In aged care, if an incident occurs it is the responsibility of the staff – in particular, the nurse on duty – to report what had occurred.

This could mean reporting falls and accidents, or cases of abuse or poor quality care. Regardless of how big or small the incident is, it is necessary that these incidents are reported.

However, some nurses may find themselves in a position where they are reluctant to report an incident, even though they knew about it – but why is that?

Various studies have looked into the reasoning – and there seem to be the same barriers industry-wide.

One of the most common reasons for a nurse choosing not to report an incident, is due to fear. Fear that they will be blamed, reprimanded, or worse, fired from their job.

Some nurses fear that if the file an incident report, they are “whistleblowing” on their fellow workers. And with a bully culture so rampant in nursing, it’s understandable that nurses may feel pressure to “keep the peace”.

In other cases, nurses may find themselves too busy. As they are thinly spread over a number of residents, overseeing and making sure people are being cared for as best they can, sometimes the report can get “lost”.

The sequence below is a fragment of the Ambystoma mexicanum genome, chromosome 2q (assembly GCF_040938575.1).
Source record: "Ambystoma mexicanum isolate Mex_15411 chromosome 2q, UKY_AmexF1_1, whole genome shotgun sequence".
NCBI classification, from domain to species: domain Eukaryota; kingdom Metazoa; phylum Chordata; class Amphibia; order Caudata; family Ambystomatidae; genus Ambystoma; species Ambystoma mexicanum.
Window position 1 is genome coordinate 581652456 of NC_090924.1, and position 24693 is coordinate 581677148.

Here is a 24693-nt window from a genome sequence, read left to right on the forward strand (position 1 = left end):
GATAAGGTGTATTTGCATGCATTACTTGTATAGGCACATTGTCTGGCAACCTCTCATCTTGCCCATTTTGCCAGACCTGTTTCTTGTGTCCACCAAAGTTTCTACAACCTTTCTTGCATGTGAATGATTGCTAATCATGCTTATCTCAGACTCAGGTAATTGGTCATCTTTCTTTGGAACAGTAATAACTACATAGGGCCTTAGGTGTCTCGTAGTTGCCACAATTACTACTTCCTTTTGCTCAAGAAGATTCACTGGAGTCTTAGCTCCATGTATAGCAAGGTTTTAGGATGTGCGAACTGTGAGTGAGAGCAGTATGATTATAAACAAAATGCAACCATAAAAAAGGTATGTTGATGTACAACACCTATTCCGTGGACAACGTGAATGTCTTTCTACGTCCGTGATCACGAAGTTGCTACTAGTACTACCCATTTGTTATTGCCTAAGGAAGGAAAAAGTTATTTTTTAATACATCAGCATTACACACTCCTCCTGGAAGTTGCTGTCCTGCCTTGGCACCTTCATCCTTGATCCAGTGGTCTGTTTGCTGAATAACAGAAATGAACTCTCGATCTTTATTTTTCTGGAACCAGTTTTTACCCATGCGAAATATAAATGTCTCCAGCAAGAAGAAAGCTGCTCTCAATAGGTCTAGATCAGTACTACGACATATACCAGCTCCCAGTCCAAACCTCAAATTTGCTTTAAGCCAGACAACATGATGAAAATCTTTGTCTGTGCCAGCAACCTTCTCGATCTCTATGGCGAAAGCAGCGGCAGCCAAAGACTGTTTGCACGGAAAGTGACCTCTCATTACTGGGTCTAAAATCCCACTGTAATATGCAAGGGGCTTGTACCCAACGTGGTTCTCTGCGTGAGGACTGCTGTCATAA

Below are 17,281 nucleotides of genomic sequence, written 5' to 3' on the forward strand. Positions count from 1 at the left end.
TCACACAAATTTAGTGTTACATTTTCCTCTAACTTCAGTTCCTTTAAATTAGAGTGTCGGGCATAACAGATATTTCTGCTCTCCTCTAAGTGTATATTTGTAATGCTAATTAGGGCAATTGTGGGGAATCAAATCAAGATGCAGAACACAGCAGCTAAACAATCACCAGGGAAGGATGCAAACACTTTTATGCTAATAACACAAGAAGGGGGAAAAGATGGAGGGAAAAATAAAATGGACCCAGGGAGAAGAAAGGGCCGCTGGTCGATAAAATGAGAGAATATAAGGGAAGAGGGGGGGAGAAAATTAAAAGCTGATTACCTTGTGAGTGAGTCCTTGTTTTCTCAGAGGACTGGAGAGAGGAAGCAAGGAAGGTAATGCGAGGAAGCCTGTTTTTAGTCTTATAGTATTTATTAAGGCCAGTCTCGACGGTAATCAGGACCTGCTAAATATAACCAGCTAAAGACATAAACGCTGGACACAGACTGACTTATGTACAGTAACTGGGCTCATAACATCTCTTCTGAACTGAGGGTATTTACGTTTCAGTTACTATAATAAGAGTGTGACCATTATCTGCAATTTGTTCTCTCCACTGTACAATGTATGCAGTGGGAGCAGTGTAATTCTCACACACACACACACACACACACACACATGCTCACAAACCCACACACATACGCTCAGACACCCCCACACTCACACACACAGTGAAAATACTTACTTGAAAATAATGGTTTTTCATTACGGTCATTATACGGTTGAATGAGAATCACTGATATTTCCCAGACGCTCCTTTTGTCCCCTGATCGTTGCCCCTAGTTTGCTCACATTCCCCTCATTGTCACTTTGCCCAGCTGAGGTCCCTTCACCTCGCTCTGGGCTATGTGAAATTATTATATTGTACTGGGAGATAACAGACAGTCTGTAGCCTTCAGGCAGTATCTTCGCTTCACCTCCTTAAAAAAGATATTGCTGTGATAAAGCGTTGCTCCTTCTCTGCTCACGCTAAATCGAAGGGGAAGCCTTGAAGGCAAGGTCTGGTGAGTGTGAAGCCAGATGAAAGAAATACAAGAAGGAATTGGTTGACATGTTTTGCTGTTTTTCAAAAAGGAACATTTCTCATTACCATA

Some organisations also fear the backlash they will receive, that having one incident will bring an onslaught of negative attention or media and will be damaging for business. This is especially the case if the incident could have been avoided if there were more staff on hand or better practices and procedures in place.

But incident reporting is not necessarily about laying blame for what happened, it is about determining what went wrong and why. It also allows the staff and the organisation to learn and put systems in place to protect residents.

Incident reports are not some “quick and easy” memo that is made. Rather, they tend to be long forms that need to be filled out.

If incident reports were easier to do, made to be shorted and more succinct and less onerous on the nurse, then maybe nurses and other aged care staff would find it one less barrier for them to complete.

Whilst the nurse can’t necessarily be blamed for prioritise “patient/resident” care over paperwork. In their position, they may feel like the care offered is the number one priority and, therefore, things like reporting and paperwork come second.

But in all the incident reporting that does not get done, vital information – and potential solutions and minimising future risk or harm- get lost. And all this has created is a “culture of silence”.

There needs to be a culture change change that takes aware the fear, and allows staff to own up to the mistakes and incidents that can occur in an aged care setting.

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